Every Odia is strongly familiar with the temple food. Mahaprasad is extremely famous in Puri Temple of Lord Jagannath. People of Odisha have a very strong bond with Lord Jagannath. Not just him but his brother, Lord Balabhadhra, and his sister, Devi Subhadra, hold a special place in our hearts as well. While many well-known temples in India follow a rigid caste system, the doors of Puri Temple are open to all. That is the beauty of our state and its people.
Odisha’s food culture is one that is highly influenced by temple food. Puri temple is extremely famous for it. Said to feed around 25000 devotees every day, the numbers can go up to 100,000 on special occasions. There are many different legends associated with the Puri Temple. There are some associated with the kitchen and the food prepared as well.
Did you know Puri Temple’s Rosaghara is one of the MEGA-KITCHENS in India? That’s right. It is considered to be the second largest kitchen in India and the world!
Today I will be telling you about the wondrous Rosaghara of the Puri Temple.
Puri temple’s kitchen is known as Rosaghara. It is found in the south-east direction of Srimandir’s outer compound. The building itself is huge with over 32 rooms inside. It also has 250 earthen chulas (stoves) for the daily preparation of the Mahaprasad. Different dishes are made over different hearths. There are three hearths — Anna chuli, Pitha Chuli, and Ahia Chuli. There are 600 cooks and 400 assistants that help with the preparation every day. The eternal flame of the kitchen is known as Vaishnava Agni. It is never extinguished. Two wells, known as Ganga and Jamuna take care of the daily water requirements of the kitchen.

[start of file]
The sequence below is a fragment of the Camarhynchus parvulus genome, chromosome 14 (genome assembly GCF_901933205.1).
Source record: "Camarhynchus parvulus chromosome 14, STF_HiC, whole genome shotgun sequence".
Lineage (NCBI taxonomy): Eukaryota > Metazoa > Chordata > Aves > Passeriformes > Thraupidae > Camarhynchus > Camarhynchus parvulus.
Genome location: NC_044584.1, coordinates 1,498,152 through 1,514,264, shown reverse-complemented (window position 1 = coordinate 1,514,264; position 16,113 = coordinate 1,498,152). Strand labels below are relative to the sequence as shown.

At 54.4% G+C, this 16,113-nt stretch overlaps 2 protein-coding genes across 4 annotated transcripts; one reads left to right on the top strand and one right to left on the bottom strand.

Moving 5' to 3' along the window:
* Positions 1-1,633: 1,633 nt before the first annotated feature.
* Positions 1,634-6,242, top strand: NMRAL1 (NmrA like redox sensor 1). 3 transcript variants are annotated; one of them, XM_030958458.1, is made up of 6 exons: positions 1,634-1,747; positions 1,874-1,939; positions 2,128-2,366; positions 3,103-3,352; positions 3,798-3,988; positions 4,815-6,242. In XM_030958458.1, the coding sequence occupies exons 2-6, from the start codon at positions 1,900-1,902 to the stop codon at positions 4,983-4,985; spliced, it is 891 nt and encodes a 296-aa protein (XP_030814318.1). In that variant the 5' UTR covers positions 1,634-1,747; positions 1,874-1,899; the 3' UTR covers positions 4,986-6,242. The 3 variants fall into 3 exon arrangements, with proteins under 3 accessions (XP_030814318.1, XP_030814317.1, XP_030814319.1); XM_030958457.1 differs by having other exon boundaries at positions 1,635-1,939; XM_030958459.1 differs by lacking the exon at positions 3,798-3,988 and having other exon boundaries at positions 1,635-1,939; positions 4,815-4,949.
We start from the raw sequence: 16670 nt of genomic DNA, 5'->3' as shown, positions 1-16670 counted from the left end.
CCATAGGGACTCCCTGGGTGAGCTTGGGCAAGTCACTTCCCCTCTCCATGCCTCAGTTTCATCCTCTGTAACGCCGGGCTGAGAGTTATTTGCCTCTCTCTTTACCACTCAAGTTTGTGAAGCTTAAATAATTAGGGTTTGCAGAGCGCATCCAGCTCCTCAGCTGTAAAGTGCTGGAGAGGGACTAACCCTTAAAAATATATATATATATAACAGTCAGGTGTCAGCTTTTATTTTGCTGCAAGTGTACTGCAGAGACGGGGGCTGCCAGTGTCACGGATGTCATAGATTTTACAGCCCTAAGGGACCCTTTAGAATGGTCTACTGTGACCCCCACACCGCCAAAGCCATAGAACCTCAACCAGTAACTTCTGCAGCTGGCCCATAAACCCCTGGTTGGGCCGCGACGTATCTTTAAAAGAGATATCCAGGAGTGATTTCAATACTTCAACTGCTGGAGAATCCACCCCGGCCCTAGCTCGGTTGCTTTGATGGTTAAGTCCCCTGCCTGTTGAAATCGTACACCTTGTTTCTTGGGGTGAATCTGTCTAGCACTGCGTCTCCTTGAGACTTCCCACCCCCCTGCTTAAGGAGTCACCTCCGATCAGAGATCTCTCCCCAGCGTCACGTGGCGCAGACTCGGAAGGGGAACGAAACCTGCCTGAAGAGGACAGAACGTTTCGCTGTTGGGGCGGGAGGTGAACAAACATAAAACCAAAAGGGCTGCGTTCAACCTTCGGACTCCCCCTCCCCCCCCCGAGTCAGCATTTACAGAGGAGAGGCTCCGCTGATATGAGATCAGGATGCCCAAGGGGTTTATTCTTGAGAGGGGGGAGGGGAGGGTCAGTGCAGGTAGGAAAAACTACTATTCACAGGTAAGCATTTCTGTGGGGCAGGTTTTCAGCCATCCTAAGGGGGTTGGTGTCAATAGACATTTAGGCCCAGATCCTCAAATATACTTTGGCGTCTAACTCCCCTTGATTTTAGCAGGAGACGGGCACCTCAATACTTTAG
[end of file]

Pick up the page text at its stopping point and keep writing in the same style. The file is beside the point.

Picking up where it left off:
Only the cooks or the Suaras are allowed anywhere near the kitchen during the food preparation process. They follow all the traditional rules stringently. They don’t sing, dance or chew betel inside the kitchen. It is believed that Shree Mahalakshmi cooks in the kitchen herself and all the suaras are her devoted servants. If she isn’t happy with the food, a dog mysteriously appears inside the premises. If it is seen, all the food is buried and the preparation is started again. No dogs are allowed inside the premises so this dog came to be recognized as Kutama Chandi, the tantric goddess in charge of purification of food. The cooked food is first offered to Lord Jagannath and then Devi Bimala.
When the food is carried to the gods, it has no aroma to it. Once lord Jagannath accepts the food offering, the gorgeous aroma fills the air. The food has been accepted, blessed, and it becomes the Mahaprasad we all know and love. Mentioned in the Brahma Purana is the following – “Naibedya puratonyasta drusteiba swikrutam maya, Bhakatsya rasangrena rasamashnami padmaja”. It means “The Lord tastes and feasts the Mahaprasad through His devotees”
During the days leading up to the famous Ratha Yatra, the Mahaprasad doesn’t taste as delightful since Shree Mahalakshmi is busy taking care of the sick Lord Jagannath.
Another true legend about the cooking inside the kitchen surrounds the clay pots. When they are placed for cooking, they are placed on top of each other. They are five to six in number and yet the top one cooks first! Mysterious right?
The food in the Puri Temple Kitchen is prepared with the utmost devotion and purity. Its spirituality can be felt by all those who are honored enough to eat it.
Next time, I will be telling you about the MAHAPRASAD that is prepared inside this sacred kitchen.
Until next time!